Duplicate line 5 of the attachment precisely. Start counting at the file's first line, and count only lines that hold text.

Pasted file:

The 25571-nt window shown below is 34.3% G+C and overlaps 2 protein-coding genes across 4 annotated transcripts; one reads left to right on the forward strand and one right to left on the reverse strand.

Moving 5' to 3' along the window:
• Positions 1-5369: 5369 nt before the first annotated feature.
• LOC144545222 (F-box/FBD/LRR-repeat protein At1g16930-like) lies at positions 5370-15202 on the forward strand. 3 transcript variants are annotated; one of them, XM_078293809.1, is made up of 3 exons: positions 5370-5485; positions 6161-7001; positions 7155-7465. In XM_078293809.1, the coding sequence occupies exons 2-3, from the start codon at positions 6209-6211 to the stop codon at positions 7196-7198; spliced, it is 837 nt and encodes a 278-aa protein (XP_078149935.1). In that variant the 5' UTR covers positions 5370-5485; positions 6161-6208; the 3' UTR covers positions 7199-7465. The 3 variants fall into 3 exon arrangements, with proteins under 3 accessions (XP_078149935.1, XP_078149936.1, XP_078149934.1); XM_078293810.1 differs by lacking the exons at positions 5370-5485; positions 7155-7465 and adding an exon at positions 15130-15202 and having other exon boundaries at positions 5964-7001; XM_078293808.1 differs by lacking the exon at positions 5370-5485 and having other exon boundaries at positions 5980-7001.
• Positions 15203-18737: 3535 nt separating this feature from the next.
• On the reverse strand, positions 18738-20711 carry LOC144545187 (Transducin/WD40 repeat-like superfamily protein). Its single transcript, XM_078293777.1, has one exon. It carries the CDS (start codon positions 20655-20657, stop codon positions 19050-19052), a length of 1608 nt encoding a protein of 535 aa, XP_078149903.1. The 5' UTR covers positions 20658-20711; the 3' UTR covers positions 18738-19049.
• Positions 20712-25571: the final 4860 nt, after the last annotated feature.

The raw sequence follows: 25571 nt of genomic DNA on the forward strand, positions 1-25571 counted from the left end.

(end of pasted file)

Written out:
• Positions 15203-18737: 3535 nt separating this feature from the next.